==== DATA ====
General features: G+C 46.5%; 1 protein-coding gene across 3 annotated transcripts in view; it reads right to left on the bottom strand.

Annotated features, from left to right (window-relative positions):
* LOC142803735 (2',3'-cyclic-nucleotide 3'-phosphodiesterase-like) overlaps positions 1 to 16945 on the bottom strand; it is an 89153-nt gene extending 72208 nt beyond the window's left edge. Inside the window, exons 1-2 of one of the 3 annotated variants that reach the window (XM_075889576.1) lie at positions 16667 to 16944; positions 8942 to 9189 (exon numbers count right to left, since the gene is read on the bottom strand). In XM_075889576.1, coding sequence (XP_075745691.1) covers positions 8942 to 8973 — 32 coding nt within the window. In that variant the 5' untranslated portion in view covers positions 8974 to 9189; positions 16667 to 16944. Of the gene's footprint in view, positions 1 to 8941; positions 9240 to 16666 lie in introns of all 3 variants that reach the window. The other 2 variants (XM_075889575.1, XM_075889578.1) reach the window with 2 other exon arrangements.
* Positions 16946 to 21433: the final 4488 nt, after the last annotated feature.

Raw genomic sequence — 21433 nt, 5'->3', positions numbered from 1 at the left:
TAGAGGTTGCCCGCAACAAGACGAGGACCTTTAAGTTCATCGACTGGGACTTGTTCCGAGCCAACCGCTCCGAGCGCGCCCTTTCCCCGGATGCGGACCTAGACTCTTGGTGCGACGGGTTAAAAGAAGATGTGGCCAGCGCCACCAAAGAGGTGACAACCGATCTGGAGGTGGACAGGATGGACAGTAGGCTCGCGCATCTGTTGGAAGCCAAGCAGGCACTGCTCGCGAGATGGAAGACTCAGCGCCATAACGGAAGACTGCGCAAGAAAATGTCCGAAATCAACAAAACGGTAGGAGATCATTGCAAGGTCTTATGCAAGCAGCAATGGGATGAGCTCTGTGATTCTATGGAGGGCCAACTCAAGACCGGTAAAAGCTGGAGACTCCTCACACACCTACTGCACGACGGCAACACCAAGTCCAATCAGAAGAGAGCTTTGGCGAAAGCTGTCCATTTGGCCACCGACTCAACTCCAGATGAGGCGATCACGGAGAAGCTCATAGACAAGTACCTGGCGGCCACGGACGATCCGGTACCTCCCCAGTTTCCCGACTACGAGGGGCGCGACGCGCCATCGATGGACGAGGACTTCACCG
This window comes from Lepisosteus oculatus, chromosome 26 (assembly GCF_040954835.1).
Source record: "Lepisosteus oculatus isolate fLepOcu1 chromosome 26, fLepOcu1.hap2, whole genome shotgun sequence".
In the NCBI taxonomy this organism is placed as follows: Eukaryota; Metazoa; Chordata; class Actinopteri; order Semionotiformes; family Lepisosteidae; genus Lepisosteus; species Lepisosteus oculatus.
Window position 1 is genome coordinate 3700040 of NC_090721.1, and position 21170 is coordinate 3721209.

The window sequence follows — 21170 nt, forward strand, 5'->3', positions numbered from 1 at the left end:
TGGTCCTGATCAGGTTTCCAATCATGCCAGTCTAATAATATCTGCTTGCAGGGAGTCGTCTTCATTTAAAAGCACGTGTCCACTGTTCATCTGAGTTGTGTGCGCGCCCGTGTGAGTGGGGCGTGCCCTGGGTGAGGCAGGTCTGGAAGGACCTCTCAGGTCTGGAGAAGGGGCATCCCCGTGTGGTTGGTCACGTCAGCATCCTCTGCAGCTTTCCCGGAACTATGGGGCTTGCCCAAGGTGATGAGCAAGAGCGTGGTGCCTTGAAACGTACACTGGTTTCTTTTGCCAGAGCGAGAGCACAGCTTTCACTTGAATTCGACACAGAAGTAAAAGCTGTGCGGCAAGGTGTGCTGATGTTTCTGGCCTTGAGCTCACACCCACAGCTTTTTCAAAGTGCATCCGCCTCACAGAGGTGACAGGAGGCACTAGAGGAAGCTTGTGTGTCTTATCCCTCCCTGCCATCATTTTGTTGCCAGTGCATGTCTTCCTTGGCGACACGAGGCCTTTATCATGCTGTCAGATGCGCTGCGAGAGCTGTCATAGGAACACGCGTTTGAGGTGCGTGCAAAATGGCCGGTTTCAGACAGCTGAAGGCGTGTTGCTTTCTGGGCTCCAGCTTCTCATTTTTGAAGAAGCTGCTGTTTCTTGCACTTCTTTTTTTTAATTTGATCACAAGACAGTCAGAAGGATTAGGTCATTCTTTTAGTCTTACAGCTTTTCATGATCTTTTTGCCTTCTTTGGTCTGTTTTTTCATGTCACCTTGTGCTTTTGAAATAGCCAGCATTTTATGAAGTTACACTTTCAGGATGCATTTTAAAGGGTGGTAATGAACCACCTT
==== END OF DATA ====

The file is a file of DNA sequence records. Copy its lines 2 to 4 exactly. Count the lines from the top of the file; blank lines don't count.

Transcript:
Annotated features, from left to right (window-relative positions):
* LOC142803735 (2',3'-cyclic-nucleotide 3'-phosphodiesterase-like) overlaps positions 1 to 16945 on the bottom strand; it is an 89153-nt gene extending 72208 nt beyond the window's left edge. Inside the window, exons 1-2 of one of the 3 annotated variants that reach the window (XM_075889576.1) lie at positions 16667 to 16944; positions 8942 to 9189 (exon numbers count right to left, since the gene is read on the bottom strand). In XM_075889576.1, coding sequence (XP_075745691.1) covers positions 8942 to 8973 — 32 coding nt within the window. In that variant the 5' untranslated portion in view covers positions 8974 to 9189; positions 16667 to 16944. Of the gene's footprint in view, positions 1 to 8941; positions 9240 to 16666 lie in introns of all 3 variants that reach the window. The other 2 variants (XM_075889575.1, XM_075889578.1) reach the window with 2 other exon arrangements.
* Positions 16946 to 21433: the final 4488 nt, after the last annotated feature.